Smallstep founder and CEO Mike Malone calls big, distributed systems his happy place, but these systems involve a lot of machine-to-machine communications, an area identity vendors haven't been able to solve. The central issue is that when there are no humans involved, how do you authenticate the hand-off between machines to ensure it's going to the right place?
"Fundamentally, identity in distributed systems is an unsolved problem. So all these different components that need to talk to one another, they need to identify one another just like a person logging into a website," Malone explained.
"All of those connections need to be mutually authenticated, which means you need to identify and issue credentials and manage credentials for everything -- and that's the problem that we're trying to solve," he said.
The solution Malone came up with involves using certificates, the same concept that websites use, to hand off credentials between systems. Smallstep is delivering an open source solution to create and manage these certificates at scale, and a commercial version where they manage the underlying infrastructure for the customer.
The company launched in 2016 and launched their first open source product a couple of years ago. He said it was a tough problem to solve and they took their time building it and nurturing the open source community.
"The open source piece is the core technology. So, if you want to issue certificates, and especially if you want to follow modern best practices, our open source solution is really built to cater to those short-lived certificates that are automatically provisioned, automatically rotated," he said.
He says the open source part is crucial because he believes everyone should have access to this core technology from a philosophical perspective. The commercial part comes into play when companies want or need someone else to manage the underlying infrastructure for them.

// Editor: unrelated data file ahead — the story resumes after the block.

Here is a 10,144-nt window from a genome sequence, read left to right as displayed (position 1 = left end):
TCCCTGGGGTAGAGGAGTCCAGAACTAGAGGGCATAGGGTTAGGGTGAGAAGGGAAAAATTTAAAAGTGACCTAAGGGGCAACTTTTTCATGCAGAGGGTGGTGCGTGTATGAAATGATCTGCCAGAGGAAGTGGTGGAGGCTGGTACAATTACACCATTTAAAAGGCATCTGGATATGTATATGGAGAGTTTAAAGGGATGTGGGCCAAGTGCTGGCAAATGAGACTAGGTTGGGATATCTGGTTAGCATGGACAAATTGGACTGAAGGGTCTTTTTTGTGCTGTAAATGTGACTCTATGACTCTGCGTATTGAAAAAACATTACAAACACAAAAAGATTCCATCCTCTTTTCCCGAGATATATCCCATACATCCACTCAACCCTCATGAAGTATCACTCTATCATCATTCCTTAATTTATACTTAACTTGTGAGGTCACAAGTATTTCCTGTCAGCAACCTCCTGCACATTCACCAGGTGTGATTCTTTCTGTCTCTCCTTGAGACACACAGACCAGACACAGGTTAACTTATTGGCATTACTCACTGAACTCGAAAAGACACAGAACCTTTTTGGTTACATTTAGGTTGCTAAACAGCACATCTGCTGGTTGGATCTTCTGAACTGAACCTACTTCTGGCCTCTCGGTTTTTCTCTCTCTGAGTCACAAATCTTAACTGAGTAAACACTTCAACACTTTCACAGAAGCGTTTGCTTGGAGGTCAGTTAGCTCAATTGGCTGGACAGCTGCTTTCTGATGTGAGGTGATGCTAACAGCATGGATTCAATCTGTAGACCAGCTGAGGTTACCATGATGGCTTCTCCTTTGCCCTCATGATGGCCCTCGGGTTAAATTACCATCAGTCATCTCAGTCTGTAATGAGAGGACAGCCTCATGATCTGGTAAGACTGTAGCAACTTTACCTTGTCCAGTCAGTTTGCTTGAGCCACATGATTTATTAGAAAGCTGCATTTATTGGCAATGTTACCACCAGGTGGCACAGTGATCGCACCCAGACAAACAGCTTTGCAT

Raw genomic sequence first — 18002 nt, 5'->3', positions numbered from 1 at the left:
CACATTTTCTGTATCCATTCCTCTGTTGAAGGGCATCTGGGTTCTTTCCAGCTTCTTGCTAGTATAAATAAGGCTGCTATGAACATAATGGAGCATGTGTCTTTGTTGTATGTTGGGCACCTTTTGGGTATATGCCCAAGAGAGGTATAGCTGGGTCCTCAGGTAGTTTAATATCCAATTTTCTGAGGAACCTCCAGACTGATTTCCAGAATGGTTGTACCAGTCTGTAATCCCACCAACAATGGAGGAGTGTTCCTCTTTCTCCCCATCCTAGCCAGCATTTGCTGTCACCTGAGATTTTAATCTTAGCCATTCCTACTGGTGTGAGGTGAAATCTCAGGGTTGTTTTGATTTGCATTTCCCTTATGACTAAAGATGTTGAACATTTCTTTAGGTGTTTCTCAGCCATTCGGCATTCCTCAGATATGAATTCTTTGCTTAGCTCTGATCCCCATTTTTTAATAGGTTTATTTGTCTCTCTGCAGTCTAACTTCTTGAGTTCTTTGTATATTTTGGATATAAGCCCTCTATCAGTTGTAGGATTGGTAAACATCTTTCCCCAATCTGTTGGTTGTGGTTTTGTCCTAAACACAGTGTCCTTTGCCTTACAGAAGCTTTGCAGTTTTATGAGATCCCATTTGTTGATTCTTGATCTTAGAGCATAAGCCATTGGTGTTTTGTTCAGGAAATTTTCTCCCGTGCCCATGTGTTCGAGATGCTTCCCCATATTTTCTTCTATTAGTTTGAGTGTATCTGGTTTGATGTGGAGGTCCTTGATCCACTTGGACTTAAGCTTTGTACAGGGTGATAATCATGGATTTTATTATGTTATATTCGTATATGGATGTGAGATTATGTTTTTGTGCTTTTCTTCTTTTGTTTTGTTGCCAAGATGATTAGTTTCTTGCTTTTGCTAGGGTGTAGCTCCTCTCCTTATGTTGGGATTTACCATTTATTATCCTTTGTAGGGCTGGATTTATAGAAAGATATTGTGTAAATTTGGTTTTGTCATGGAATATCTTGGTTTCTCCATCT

The company currently has 17 employees and expects to double that number in the coming year. As he adds employees, he wants to build a diverse organization, but admits as a person who is entrenched in Silicon Valley, it's hard not to simply tap into his network. He looks to some best practices to break that cycle though.
"We don't ask people to work for free, and we don't have silly coding challenges. We're not looking for unreasonable experience. I think our hiring philosophy is: Are you smart and are you passionate and are your passions overlapping with our needs? And if that is all true, then you're thumbs up," he said.
Tapping into the open source community also definitely helps, as does being mostly remote, something he says he didn't really embrace prior to COVID, but the pandemic changed his perspective and allows him to hire from anywhere.
The company has received two tranches of funding so far, a $7 million seed led by Accel with help from Boldstart and a $19 million Series A led StepStone Group. Eliot Durbin, who is general partner at Boldstart says that Smallstep is filling in a big gap in cloud native technology.
"There’s a big gap in tooling to secure enterprise infrastructure, and it’s only getting worse with cloud native adoption accelerating. Smallstep’s PKI tools shift this left, empowering developers and operators with an 'identity dial tone' that makes it much easier to implement zero trust policies and observe all their certificates in one dashboard," Durbin told me.